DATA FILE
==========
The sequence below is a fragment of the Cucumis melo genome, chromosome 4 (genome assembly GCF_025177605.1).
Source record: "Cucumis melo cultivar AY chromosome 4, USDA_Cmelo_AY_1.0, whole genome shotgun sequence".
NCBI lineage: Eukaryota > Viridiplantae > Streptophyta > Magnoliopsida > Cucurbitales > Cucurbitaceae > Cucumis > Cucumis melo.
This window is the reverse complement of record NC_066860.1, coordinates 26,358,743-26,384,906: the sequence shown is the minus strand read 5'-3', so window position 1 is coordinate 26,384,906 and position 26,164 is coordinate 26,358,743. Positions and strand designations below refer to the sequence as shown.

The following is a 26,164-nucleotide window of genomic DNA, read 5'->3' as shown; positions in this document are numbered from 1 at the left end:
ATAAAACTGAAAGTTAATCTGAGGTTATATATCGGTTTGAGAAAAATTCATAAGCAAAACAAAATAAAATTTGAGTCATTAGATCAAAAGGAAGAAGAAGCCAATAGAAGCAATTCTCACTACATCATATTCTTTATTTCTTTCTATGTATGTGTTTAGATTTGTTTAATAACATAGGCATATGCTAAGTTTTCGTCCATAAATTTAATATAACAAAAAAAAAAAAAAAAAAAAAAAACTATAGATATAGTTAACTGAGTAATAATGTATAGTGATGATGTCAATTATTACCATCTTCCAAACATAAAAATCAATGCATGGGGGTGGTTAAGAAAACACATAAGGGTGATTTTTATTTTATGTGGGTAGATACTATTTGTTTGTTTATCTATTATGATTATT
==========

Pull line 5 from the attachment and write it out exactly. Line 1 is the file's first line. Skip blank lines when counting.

The following is a 26,164-nucleotide window of genomic DNA, read 5'->3' as shown; positions in this document are numbered from 1 at the left end: